What we did today: ThingLink Interactive Study Guides

What better way to end a short week than studying Microsoft Excel vocabulary! Really? The sarcasm is overwhelming I know. So what do you do with a bunch of high school students the day before a long break so you:

a. don’t waste time with games and movies

b. make them do something meaningful

c. add some new digital tool to their literacy arsenal

Enter ThingLink.  ThingLink.com is a website where teachers and students can create a free account, then upload images and build interactivity. I used Thinglink today with my students to make interactive maps of Microsoft Excel vocabulary terms.

Teachers could use this free tool for just about any subject where analyzing images or studying vocabulary is needed. Imagine uploading a map of European countries in the 17th century. Then having the students label and describe the countries on the map with links, descriptions and labels. After which, all of their creations are ‘shareable’ via email, web, or social networks.

Better yet, allowing your students to collaborate on a ‘group’ project or group map adds yet another element to the project. One student uploads an image they take, or a public domain blank map, then invites others to collaborate in labeling and linking the various elements. Students can link to country websites, wikipedia articles, youtube videos, other online resources, and add their own descriptions. Wow – what a great collaborative, interactive lesson!

ThingLink.com is free for your first 100 maps, and is a ‘social’ website where students and teachers can ‘follow’ each other’s projects. Collaborating with each other online adds a social and collaborative element to an otherwise mundane task of studying/memorizing key terms and ideas.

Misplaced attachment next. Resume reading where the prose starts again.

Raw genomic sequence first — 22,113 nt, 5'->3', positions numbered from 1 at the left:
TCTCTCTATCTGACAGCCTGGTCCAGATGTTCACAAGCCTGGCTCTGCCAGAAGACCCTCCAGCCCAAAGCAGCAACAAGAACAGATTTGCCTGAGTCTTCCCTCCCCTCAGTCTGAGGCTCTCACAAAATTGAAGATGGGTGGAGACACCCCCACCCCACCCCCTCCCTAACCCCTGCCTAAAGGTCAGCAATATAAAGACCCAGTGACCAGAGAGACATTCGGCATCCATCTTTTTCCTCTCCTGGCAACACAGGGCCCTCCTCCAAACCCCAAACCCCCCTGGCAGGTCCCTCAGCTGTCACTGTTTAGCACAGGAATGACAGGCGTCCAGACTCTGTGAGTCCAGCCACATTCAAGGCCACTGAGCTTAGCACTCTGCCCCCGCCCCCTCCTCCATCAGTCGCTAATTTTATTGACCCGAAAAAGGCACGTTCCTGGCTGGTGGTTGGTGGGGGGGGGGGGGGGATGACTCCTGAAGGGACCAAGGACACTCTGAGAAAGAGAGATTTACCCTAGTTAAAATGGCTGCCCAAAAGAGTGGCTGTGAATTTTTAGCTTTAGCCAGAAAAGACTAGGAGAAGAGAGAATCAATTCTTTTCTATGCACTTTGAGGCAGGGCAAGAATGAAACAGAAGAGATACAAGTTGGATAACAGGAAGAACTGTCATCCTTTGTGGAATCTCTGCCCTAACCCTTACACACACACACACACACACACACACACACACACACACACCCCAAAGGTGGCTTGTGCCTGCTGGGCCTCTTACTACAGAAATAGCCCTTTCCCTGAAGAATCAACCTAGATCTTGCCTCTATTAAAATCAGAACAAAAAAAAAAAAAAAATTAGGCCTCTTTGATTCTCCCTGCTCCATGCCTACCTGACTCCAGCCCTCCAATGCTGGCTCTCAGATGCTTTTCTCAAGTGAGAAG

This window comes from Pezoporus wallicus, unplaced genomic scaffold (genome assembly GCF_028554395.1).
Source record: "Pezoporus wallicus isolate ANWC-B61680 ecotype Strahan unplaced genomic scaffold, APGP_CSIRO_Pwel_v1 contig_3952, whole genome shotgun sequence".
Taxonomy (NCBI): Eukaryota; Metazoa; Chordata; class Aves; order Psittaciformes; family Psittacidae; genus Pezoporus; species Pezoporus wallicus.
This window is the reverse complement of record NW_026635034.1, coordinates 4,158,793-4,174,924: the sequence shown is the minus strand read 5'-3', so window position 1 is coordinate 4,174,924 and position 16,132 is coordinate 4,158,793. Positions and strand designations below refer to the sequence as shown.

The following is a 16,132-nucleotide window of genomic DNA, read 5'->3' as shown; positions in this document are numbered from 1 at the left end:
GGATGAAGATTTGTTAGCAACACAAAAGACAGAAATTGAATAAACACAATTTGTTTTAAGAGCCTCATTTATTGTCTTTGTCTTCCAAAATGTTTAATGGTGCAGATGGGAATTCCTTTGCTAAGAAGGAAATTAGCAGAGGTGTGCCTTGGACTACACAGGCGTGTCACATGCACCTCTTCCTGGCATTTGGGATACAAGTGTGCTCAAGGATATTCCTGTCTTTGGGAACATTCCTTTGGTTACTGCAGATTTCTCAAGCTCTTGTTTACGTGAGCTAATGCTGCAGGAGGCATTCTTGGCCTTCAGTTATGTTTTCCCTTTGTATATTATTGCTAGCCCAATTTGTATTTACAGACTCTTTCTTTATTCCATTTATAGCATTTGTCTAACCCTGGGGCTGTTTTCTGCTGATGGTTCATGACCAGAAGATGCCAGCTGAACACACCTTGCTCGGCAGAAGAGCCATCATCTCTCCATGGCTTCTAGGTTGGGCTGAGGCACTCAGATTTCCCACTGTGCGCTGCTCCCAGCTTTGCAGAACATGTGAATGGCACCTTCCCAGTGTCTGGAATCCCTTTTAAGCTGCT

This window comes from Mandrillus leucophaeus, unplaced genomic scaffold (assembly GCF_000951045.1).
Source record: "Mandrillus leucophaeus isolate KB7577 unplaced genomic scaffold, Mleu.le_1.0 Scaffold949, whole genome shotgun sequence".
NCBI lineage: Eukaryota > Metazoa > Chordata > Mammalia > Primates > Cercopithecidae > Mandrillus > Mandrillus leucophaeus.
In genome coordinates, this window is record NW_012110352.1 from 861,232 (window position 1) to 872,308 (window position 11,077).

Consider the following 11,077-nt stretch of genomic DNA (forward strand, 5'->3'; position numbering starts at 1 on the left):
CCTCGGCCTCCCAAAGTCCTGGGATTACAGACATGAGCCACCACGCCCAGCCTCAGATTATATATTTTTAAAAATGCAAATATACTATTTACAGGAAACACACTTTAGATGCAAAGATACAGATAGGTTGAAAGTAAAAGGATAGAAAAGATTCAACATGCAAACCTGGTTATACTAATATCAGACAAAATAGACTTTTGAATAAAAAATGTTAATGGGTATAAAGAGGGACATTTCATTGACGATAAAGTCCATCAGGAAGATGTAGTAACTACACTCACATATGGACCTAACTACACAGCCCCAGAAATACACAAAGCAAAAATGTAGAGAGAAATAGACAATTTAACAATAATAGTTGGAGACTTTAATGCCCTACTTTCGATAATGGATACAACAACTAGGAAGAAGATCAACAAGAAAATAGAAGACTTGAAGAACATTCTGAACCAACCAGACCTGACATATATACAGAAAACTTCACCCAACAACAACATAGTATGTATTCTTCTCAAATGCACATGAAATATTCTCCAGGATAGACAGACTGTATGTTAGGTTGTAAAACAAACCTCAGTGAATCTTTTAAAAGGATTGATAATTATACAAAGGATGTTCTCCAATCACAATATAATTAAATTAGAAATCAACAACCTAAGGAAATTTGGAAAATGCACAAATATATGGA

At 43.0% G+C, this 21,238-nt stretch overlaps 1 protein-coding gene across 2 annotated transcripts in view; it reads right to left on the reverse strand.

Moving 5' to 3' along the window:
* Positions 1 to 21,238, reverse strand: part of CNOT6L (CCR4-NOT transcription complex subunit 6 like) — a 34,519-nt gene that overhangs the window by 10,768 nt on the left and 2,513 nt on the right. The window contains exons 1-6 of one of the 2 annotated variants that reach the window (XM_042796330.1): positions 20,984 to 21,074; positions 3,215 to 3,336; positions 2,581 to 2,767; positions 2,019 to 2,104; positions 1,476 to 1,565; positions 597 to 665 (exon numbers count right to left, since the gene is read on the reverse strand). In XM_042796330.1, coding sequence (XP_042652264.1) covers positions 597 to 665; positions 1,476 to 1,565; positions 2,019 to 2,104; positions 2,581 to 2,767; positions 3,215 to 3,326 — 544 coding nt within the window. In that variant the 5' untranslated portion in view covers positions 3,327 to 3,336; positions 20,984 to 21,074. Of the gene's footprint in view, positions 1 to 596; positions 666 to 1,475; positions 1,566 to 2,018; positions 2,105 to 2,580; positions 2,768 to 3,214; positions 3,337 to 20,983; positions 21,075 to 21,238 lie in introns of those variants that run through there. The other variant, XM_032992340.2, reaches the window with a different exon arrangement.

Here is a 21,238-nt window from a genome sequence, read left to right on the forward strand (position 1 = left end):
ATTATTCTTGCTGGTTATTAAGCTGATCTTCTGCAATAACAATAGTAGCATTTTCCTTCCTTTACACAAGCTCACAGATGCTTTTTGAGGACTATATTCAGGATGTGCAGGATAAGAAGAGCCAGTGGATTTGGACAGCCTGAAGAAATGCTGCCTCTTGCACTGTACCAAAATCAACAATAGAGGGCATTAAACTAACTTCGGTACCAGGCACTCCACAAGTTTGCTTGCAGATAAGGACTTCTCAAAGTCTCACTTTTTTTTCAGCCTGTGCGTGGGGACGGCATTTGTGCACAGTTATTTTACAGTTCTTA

Take a look at a sample from our class today – an interactive Excel Terms Desktop. We used screen capturing built right in to Windows to make the images. You could use the same tools on a Mac to make a screen shot of MS Excel, save the image, then upload it into ThingLink. Click to open the Excel Interactive Desktop. Also check out the Google “Stock Chart Interactive” also available here.

From there, teachers or students can add ‘hotspot’ elements, descriptions and links to their screenshots. After saving the project, users can share online, embed in websites, or invite others to contribute.

ThingLink is free, interactive, social, collaborative, and Web 2.0 friendly. Give it a try for your next vocabulary or study guide project!

About Jonathan Jarc

Jon is the Educational Technologist at Saint Ignatius High School in Cleveland. Jon's specialty is working with teachers to solve classroom problems with technology. He has been teaching technology, art and design for 13 years. Subscribe to the posts on this site or follow us on Twitter @trendingedtech.